The other side is valuable area for components. It's a little trickier to assemble, of course. One thing I try to do is to put all components that require high-temp solder on the same same side. These are

    • Anything with increased mechanical stress (connectors, switches, buzzers, ...)
    • BGAs where we can't choose the solder alloy ourselves

    Another thing you can try to do is to design the PCB such that one side has only very flat parts.

    But both of these points are optional, so don't worry about it too much.

  • Placement accuracy

    Christoph09/29/2022 at 17:57 0 comments

    With appropriate visual feedback (= magnifying glasses or a stereo microscope) you can adjust a part's position by 0.1 to 0.05 mm. It takes patience and a bit of practice, but it's certainly doable. I use a stereo microscope with 10x magnification most of the time, good tweezers (to place parts) and those pointy dentist things (to poke parts):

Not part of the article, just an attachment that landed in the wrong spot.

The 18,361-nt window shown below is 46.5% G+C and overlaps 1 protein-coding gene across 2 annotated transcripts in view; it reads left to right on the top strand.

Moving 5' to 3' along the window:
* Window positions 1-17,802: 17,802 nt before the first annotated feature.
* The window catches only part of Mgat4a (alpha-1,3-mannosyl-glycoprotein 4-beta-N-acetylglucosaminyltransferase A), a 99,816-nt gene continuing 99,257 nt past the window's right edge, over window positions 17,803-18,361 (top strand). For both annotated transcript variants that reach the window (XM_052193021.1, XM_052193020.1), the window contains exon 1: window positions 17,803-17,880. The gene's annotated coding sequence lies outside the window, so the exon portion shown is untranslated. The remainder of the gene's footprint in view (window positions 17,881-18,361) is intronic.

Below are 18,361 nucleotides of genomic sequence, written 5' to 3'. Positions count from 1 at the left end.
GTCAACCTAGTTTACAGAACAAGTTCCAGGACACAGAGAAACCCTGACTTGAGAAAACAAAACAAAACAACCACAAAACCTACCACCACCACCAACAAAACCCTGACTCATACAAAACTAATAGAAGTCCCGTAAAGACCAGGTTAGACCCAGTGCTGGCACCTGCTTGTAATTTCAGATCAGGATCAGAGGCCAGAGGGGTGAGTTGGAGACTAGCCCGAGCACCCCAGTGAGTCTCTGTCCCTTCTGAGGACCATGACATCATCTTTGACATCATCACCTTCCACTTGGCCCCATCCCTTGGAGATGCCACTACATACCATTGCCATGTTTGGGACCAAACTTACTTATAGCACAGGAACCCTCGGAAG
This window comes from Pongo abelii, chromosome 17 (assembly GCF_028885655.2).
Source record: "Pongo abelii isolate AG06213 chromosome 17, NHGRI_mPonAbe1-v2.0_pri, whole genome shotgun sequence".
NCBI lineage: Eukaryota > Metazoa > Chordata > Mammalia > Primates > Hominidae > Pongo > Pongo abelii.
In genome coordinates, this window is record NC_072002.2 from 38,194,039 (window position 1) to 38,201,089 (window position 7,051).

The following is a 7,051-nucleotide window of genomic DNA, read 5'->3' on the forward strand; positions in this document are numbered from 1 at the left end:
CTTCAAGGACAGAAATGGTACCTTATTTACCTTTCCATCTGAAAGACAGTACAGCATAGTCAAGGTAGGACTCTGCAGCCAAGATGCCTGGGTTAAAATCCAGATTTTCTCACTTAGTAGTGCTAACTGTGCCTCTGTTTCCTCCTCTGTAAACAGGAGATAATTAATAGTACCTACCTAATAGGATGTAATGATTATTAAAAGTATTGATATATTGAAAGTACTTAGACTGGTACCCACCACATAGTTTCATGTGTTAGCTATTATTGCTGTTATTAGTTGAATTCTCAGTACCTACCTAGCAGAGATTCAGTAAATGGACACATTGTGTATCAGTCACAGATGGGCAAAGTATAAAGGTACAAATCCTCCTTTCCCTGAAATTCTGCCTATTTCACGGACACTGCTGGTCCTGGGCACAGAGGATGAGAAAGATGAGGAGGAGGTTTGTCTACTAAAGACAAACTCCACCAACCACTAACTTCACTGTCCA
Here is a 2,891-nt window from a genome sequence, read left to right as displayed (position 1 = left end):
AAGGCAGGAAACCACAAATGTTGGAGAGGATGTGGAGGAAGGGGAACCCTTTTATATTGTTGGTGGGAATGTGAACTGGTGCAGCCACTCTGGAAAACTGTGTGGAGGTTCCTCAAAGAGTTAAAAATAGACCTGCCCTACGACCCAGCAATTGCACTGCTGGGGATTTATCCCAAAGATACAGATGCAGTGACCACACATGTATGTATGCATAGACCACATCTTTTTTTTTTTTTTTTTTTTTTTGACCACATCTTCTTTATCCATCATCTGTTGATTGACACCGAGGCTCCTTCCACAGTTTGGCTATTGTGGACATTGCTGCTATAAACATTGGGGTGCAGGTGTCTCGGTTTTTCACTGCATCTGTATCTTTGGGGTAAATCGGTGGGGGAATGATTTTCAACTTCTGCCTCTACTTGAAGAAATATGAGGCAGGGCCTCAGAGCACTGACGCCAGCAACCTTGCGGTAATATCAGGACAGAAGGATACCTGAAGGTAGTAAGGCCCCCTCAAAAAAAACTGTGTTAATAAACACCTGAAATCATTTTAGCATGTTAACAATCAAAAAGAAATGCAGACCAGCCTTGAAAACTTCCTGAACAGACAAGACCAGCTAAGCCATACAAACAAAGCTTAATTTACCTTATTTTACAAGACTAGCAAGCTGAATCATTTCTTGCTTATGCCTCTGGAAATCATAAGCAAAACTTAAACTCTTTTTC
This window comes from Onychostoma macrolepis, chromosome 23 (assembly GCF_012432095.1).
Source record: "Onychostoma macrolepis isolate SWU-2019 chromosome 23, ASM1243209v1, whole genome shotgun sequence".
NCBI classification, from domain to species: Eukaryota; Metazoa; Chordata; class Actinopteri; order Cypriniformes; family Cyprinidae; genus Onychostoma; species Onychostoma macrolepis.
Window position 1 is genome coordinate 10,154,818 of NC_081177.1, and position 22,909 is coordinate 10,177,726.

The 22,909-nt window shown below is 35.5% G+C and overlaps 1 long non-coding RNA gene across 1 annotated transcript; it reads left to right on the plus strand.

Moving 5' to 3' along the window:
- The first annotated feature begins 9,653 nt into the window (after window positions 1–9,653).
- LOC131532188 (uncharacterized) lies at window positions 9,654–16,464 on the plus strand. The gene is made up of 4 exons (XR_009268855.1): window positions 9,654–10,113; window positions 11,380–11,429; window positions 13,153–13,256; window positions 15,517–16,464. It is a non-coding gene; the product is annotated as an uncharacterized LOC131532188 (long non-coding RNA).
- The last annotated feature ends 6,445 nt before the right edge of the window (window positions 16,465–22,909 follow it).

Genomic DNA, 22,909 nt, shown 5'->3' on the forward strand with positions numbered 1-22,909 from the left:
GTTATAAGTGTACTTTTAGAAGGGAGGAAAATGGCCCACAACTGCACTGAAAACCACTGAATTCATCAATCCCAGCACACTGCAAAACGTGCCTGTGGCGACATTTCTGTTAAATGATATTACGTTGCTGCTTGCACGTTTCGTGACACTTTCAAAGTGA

Let's have a look at how that compares to the size of small passives. Here's KiCad's stock 0201 footprint with the corresponding 3D view:

    The pads are 0.46 mm wide. Let's offset the part a bit, say, 0.15 mm:

    That's not going to ruin your PCB (unless it overlaps with other footprints), and you can easily give it a little nudge in the right direction so that it sits almost perfectly. The solder will pull it towards the pad's center and do the rest. Well, almost, because the stock footprint is too long. If one pad is already at reflow temperature and the other isn't, it might pull the part too far - like so:

    and the part could tombstone. Let's fix that with a shorter footprint (I'll add it to the project files):

    Left: stock KiCad footprint. Right: What I use (iirc it comes from some AVX datasheet or appnote). I use this very footprint in #Effect of moon phase on tombstoning and it has been pretty robust so far.